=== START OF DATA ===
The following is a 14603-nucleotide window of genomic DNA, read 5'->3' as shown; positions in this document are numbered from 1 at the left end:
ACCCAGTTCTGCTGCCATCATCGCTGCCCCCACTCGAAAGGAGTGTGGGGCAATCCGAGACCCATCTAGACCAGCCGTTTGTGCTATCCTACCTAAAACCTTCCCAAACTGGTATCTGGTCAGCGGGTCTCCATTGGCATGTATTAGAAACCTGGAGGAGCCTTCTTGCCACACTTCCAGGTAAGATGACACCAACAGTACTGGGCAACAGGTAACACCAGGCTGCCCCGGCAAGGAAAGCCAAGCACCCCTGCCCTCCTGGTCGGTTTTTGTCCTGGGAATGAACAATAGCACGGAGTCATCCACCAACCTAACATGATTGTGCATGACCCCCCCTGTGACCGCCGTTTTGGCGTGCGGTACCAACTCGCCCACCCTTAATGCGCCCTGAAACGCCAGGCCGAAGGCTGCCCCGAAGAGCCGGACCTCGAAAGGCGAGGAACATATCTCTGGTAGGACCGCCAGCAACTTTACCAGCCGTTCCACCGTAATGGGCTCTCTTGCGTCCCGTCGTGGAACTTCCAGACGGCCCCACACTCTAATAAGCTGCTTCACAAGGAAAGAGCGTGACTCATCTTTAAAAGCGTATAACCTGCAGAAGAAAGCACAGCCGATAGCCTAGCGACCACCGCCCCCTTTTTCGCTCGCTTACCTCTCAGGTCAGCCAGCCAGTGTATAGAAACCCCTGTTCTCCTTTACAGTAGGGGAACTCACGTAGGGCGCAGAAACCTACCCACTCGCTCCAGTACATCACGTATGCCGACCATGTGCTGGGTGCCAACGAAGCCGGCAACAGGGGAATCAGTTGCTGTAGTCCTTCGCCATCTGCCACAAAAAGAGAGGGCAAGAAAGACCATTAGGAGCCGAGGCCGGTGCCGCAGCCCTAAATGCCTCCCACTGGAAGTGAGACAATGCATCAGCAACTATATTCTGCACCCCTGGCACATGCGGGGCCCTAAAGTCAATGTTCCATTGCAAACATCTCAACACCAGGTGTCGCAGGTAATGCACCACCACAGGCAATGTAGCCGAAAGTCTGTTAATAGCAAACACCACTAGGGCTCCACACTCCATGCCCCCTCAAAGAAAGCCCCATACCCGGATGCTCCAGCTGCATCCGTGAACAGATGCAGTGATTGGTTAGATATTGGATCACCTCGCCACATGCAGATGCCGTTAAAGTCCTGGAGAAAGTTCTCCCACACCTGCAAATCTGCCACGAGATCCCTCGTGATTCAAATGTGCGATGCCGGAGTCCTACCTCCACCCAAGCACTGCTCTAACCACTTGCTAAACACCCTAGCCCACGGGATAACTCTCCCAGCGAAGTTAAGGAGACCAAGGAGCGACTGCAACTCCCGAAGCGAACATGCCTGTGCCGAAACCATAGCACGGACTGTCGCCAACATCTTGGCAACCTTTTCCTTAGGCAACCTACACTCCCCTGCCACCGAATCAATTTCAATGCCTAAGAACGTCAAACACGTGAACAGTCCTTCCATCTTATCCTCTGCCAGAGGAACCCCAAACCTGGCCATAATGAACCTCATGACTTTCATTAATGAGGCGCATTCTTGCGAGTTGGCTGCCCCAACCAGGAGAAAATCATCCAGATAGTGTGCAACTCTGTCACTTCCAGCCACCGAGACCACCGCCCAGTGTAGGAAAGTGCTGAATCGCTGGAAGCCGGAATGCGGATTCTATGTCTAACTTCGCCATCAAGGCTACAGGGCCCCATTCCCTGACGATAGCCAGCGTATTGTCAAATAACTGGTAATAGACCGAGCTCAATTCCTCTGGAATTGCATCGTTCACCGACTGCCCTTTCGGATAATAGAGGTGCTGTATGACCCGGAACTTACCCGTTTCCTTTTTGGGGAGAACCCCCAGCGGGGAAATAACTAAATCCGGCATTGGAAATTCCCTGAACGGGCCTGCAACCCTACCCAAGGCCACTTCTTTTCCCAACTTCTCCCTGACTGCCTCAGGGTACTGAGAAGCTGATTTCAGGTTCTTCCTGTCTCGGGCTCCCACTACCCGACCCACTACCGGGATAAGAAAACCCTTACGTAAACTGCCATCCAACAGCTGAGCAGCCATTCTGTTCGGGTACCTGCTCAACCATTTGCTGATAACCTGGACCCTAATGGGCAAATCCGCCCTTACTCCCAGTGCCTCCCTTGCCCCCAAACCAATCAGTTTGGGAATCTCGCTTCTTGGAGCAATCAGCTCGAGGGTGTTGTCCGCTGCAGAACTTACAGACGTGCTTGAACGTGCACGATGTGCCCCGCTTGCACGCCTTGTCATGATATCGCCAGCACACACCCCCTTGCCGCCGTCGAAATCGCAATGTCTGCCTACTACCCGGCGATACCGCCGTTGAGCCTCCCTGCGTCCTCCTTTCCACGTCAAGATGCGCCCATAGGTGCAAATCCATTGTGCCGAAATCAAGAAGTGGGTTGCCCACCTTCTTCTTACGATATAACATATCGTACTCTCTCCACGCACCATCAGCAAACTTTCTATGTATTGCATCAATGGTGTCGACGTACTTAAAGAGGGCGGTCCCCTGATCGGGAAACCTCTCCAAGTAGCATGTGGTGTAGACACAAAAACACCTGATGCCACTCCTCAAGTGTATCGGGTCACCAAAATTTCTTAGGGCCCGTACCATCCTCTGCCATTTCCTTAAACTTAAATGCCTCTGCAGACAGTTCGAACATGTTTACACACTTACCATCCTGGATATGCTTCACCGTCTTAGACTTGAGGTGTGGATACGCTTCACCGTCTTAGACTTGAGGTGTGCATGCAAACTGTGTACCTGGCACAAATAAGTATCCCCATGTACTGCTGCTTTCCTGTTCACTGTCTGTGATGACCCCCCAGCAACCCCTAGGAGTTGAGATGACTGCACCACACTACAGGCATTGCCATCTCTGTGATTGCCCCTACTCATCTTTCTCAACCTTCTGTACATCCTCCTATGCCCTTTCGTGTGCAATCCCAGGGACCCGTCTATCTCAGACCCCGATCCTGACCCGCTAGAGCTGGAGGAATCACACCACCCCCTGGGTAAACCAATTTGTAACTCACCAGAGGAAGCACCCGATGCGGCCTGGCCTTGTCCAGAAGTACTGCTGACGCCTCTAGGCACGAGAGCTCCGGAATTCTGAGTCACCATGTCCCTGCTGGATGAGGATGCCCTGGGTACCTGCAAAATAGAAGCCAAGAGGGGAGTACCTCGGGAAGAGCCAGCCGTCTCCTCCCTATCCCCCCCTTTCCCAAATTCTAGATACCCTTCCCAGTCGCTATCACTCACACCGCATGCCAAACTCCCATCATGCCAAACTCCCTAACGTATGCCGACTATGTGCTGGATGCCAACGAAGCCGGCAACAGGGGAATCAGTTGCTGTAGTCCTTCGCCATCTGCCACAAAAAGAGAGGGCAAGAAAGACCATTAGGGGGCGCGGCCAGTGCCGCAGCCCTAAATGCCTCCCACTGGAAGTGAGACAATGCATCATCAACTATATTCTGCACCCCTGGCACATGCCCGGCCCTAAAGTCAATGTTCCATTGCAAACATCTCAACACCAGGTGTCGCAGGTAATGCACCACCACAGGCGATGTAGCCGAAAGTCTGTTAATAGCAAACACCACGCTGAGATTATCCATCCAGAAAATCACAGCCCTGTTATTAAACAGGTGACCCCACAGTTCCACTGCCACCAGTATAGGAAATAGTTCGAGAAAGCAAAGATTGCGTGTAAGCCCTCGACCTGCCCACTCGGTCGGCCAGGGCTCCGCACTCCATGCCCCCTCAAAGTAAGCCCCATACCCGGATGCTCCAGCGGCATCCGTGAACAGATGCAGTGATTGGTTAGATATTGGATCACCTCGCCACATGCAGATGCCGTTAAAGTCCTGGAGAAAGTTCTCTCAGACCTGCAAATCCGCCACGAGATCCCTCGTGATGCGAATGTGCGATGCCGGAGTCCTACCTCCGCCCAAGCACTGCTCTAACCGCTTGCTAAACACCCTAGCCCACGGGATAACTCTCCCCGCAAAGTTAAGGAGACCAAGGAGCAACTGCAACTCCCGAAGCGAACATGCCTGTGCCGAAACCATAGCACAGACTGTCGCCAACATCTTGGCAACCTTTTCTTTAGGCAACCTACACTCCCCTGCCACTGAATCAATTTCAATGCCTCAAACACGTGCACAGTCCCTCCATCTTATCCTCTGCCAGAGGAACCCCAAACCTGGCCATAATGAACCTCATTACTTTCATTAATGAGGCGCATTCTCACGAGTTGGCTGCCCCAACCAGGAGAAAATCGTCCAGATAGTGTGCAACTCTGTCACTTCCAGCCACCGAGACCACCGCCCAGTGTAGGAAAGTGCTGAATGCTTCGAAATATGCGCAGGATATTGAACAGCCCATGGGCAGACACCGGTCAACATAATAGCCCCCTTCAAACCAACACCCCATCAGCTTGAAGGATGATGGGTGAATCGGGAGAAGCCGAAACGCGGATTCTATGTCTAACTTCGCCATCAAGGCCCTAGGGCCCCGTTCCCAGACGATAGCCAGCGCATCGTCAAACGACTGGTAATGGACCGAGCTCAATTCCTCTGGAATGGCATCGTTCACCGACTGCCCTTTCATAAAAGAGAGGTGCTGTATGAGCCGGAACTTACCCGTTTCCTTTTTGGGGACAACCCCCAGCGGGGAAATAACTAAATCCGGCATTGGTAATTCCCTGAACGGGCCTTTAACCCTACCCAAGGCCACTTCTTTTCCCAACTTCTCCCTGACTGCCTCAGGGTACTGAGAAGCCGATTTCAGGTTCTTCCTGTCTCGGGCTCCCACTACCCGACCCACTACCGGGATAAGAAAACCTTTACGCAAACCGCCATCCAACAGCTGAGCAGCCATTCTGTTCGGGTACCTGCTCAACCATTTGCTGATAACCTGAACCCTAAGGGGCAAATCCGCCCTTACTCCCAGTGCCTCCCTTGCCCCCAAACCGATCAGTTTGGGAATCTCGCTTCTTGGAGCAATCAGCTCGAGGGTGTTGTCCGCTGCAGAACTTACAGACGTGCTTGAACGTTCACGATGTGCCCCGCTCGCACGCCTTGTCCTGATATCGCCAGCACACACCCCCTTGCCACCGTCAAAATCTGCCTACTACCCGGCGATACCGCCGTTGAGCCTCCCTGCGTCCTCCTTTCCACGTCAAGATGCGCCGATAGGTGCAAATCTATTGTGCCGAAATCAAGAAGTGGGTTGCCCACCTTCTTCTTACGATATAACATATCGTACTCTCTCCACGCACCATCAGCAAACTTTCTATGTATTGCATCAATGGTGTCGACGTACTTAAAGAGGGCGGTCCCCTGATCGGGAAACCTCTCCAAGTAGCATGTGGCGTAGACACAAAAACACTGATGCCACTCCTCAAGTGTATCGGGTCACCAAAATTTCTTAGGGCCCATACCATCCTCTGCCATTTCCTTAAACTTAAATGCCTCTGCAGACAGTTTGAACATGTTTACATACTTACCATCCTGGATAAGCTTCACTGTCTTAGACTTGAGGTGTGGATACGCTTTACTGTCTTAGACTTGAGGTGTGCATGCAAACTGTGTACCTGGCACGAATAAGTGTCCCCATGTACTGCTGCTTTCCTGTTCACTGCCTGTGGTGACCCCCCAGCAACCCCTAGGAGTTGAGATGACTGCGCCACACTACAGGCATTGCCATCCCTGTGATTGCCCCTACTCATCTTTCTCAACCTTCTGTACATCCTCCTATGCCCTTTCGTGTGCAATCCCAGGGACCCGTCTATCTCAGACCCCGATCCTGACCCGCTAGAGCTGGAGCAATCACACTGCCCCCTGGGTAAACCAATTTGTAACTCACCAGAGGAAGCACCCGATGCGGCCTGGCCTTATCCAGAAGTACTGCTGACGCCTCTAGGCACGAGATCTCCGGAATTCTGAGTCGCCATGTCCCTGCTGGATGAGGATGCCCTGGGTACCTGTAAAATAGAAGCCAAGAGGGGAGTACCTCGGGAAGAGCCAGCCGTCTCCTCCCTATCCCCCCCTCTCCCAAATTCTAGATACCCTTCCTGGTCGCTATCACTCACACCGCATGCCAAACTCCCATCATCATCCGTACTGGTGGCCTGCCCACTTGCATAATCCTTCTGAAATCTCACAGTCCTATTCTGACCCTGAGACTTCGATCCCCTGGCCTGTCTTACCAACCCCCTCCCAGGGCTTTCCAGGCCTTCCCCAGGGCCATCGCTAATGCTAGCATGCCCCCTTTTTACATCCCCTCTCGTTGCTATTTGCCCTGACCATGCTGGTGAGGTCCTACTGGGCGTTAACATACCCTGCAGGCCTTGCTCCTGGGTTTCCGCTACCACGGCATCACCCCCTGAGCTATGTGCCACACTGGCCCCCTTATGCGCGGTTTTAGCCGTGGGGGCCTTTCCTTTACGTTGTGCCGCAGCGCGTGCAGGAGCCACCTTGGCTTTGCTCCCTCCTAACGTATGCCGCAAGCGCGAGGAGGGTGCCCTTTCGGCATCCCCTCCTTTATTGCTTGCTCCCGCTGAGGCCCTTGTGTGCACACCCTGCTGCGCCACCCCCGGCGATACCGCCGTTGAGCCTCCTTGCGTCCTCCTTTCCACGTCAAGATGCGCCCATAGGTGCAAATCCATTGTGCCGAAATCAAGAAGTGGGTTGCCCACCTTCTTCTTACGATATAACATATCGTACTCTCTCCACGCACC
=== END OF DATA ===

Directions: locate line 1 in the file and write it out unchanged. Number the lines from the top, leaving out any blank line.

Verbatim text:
The following is a 14603-nucleotide window of genomic DNA, read 5'->3' as shown; positions in this document are numbered from 1 at the left end: